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  • Publication Date: 07-2003
  • Content Type: Working Paper
  • Institution: International Crisis Group
  • Abstract: This ICG report argues that it is paramount that much more decisive action be taken immediately to confront Colombia's humanitarian crisis. Massive human hardship and suffering has become a constant feature of life as the armed conflict has expanded and intensified. The government's humanitarian policy has encountered many difficulties, largely because of the magnitude of the crisis, the lack of state capacity, the reluctance to divert fiscal resources from military to social programs, and the wide gap between policy planning and reality.The launching of the Inter-agency Humanitarian Action Plan (HAP) by the UN in 2002 reflects a growing international awareness that more coordinated and effective action is urgently needed. But even more needs to be done, including achieving better coordination between the government and humanitarian organisations and increasing current levels of international humanitarian aid.
  • Topic: Security, Human Welfare, Humanitarian Aid, Migration
  • Political Geography: Colombia, South America, Latin America
  • Publication Date: 07-2003
  • Content Type: Working Paper
  • Institution: International Crisis Group
  • Abstract: Settlement expansion in the Palestinian occupied territories is endangering the viability of the Roadmap and, most importantly, of the two-state solution it contemplates and which forms the core of President Bush's stated vision. Freezing settlements is not the Roadmap's only requirement and, to Israelis, may not appear as the central one. But unless action is urgently taken, there is a serious risk that Israeli steps will jeopardise any realistic prospect of a fair and sustainable territorial solution. The seriousness of President Bush and the wider international community about the objective of achieving a two-state solution must be matched by an equal commitment to halting the settlement enterprise that is jeopardising it.
  • Topic: Foreign Policy, Ethnic Conflict, Politics, Terrorism
  • Political Geography: Palestine, Arabia
  • Publication Date: 07-2003
  • Content Type: Working Paper
  • Institution: International Crisis Group
  • Abstract: Few political actors in the Middle East have seen their environment as thoroughly affected by recent events in the region as Hizbollah, the Lebanese political-military organisation that first came on the scene in the mid-1980s. In U.S. political circles, calls for action against Hizbollah, which is accused of global terrorist activity, are heard increasingly. With the ouster of Saddam Hussein's regime, the U.S. has upped its pressure on Syria and Iran - Hizbollah's two most powerful patrons. Meanwhile, Israel has made clear it will not tolerate indefinitely the organisation's armed presence on its northern border. Within Lebanon itself, weariness with Hizbollah and questions about its future role are being raised with surprising candour.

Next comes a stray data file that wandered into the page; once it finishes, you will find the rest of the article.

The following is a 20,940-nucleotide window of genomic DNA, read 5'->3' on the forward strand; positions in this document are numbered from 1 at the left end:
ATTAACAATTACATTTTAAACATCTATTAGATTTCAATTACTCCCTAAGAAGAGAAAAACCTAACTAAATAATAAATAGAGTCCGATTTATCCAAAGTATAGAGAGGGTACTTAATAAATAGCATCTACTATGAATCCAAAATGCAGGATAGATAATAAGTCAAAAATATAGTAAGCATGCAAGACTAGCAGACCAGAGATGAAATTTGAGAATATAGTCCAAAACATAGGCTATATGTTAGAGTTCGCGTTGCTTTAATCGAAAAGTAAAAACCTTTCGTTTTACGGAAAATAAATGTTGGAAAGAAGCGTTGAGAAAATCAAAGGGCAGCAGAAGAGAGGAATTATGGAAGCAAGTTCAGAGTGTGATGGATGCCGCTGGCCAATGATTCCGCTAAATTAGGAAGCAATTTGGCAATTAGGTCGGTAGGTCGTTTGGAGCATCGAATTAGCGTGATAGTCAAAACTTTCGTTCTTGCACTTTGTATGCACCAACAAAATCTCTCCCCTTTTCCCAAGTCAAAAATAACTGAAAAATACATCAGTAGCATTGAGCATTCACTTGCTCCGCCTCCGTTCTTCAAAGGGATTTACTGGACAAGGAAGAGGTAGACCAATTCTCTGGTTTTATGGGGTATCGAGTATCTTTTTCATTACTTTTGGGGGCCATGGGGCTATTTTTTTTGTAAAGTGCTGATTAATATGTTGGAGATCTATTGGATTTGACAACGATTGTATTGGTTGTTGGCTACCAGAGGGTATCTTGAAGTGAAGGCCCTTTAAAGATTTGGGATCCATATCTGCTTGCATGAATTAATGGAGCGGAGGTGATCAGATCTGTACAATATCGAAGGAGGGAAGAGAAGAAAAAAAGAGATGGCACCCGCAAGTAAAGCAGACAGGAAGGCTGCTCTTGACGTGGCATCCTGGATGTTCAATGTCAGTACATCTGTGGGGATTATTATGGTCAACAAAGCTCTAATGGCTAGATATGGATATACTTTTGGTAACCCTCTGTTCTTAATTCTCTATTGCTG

• Topic: Foreign Policy, Ethnic Conflict, Politics, Terrorism
  • Political Geography: Middle East, Israel, Arabia, Lebanon, Syria
  • Publication Date: 07-2003
  • Content Type: Working Paper
  • Institution: International Crisis Group
  • Abstract: The reformist zeal displayed by the Serbian government following the 12 March 2003 assassination of Premier Zoran Djindjic appears to have dissipated. A number of important and positive steps were taken while the shock of that political murder was still fresh. Increasingly, however, their impact is being counterbalanced by actions that bring into question the government's ability to press decisive political and economic reforms home so as to achieve the goal of integration with wider European institutions.
  • Topic: Security, Government, Politics
  • Political Geography: Eastern Europe, Serbia
  • Publication Date: 07-2003
  • Content Type: Working Paper
  • Institution: International Crisis Group
  • Abstract: The return of the nationalist parties to power after the October 2002 general elections in Bosnia Herzegovina (BiH) was widely assessed as a calamity. Some observers went so far as to claim that it signified the failure of the international peace-building mission over the previous seven years. But the new High Representative, Paddy Ashdown, refused to be downcast. Not only was the nationalists' victory narrow, but he was confident he could work with them if they proved faithful to their pre-election pledges to embrace the reform agenda he had been charting since taking office in May 2002. This agenda seeks to make up for lost time: implementing the economic, legal and governance reforms required both to make BiH a prosperous, lawful and peaceable state and to set the country on track for European integration. Lord Ashdown aims to put himself out of a job by putting BiH on the road to the EU.